Citations for ragged (natural) right margin? (take II)

Subject: Citations for ragged (natural) right margin? (take II)
From: Geoff Hart <ghart -at- videotron -dot- ca>
To: "TECHWR-L" <techwr-l -at- lists -dot- techwr-l -dot- com>
Date: Mon, 25 Apr 2005 15:17:42 -0400


Dan Goldstein replied to my reply: <<That may be the right answer, but not to my question.>>

And it's all about you, huh? What about my need to climb upon the podium and pronounce at great length? <gdrlh>

Sorry... I didn't try looking them up because I don't buy the study results, but since you're actually looking for a _useful_ answer <g>:

<<I asked if anyone knew how to *find* the studies that Leah cites -- so I can read them first-hand.>>

If you can't find them online via Google (use the appropriate keywords: typography, legibility, justification, readability), I'd recommend contacting the local university library and asking them to find the articles. For that matter, why not contact Leah directly and ask her for the full citation? A quick Google turns up her e-mail address (leah -at- words -dot- israel -dot- net).

<<Your reply suggests that you've read the Hartely & Burnhill, Coe, and Misanchuk studies. Can you point me to a URL?>>

Haven't read those specific studies, but I've read a great many such studies over the years. I even have some of the better ones packed away in a box somewhere for future reference. But I'm an empiricist in these matters (blame my scientific training), and suggest that rather than relying on study results, you try a little experiment: It's trivially easy to demonstrate any legibility result that you want with modern DTP software (even with Word) by simply juggling any of a dozen typographic parameters until you get the desired result for the one parameter you wish to draw conclusions about.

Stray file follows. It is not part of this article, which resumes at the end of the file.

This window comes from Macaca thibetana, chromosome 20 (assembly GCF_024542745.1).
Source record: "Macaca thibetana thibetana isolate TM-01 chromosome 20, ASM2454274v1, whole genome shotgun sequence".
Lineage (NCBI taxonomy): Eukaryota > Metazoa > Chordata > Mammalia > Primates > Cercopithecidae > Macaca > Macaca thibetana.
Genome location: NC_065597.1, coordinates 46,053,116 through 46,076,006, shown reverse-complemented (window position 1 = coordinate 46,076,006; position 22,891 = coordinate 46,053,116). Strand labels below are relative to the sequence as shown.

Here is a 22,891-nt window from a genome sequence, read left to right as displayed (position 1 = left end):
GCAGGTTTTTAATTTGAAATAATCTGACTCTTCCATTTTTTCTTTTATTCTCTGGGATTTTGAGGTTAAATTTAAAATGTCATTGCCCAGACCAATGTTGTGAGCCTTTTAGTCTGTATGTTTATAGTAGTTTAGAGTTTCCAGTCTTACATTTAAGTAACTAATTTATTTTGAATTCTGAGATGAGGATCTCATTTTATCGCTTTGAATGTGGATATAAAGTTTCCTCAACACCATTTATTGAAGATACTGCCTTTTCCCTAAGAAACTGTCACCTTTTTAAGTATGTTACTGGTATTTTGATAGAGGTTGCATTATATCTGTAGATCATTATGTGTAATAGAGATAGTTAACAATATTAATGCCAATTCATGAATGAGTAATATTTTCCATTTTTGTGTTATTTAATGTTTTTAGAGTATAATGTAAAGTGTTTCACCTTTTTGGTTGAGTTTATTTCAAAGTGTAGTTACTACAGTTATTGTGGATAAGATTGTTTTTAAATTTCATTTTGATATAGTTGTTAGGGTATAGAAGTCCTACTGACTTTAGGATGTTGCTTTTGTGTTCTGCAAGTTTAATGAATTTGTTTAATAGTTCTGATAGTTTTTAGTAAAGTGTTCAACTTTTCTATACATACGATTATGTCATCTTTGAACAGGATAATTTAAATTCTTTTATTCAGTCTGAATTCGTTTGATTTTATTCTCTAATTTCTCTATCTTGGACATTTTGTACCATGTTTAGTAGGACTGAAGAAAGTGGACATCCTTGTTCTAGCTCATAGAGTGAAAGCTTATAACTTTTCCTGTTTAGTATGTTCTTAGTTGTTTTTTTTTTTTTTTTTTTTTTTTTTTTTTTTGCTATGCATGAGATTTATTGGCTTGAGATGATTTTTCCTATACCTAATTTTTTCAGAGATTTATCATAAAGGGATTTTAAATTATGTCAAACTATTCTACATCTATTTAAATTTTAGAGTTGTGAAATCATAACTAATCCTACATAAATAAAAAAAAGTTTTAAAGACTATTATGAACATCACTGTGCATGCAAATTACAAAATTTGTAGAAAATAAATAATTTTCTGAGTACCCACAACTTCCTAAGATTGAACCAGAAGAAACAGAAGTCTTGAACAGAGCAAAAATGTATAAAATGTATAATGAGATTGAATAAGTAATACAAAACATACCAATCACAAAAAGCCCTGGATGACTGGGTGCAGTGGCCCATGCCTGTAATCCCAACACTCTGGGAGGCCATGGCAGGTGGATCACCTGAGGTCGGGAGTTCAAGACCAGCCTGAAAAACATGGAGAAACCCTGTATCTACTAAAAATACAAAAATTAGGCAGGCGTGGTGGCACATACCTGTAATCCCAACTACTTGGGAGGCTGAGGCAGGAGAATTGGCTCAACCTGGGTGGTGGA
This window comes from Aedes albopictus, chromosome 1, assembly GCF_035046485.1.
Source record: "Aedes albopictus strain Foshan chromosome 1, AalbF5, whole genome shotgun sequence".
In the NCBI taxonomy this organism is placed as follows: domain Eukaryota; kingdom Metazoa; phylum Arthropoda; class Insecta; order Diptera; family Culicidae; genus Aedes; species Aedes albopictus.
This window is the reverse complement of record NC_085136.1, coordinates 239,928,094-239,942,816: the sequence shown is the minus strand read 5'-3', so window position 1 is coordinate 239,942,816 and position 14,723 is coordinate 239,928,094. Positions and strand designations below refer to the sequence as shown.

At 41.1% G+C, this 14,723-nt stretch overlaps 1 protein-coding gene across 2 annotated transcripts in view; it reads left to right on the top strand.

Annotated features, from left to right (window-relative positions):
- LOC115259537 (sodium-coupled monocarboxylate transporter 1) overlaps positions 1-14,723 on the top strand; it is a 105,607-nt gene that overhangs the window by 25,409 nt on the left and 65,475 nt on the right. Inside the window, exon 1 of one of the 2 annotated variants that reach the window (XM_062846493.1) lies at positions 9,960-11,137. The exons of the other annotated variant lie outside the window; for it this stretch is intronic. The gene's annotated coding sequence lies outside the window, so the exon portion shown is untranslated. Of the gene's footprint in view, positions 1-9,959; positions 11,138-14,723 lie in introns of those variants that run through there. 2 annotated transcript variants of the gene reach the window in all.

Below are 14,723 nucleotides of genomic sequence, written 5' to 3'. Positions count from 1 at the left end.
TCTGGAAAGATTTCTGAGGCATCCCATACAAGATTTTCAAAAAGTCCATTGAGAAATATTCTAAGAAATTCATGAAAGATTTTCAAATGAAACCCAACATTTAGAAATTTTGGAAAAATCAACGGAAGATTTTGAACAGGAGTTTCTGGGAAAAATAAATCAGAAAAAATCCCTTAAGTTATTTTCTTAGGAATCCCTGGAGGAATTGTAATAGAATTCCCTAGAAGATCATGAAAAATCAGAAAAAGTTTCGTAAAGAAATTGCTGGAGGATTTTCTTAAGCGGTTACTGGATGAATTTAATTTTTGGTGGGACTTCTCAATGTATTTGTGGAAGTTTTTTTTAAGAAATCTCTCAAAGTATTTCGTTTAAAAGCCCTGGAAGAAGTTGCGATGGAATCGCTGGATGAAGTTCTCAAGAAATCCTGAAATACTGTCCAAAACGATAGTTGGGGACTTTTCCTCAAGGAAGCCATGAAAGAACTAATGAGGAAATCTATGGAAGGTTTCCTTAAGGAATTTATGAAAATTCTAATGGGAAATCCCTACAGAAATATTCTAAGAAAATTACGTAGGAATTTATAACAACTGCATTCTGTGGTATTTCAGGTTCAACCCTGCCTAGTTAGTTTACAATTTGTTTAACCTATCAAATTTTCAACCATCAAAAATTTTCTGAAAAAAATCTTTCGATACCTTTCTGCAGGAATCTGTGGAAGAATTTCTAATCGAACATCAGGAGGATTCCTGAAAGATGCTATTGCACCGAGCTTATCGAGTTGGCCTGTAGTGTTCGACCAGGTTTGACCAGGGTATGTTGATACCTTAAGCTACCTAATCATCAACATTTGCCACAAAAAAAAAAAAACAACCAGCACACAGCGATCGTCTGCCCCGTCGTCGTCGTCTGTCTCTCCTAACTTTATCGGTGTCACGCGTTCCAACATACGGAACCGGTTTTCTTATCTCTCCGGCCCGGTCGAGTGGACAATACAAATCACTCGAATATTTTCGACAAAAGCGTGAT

All typographic studies that I've seen are fatally flawed for one of two reasons: First, they may not follow the basic scientific condition of _ceteris paribus_--"all else being equal". Type is heavily multifactorial, and it's simply not possible to obtain a definitive conclusion based on any single factor unless you rigorously control all other factors ("all else being equal"). But as soon as you exercise that degree of control, the study conditions become so restrictive that you limit the applicability of the conclusions to those conditions alone. That's the seecond reason.

Justification is a single factor, thus... [proof left to student]

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Geoff Hart ghart -at- videotron -dot- ca
(try geoffhart -at- mac -dot- com if you don't get a reply)
www.geoff-hart.com
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References:
RE: Citations for ragged (natural) right margin?: From: Dan Goldstein

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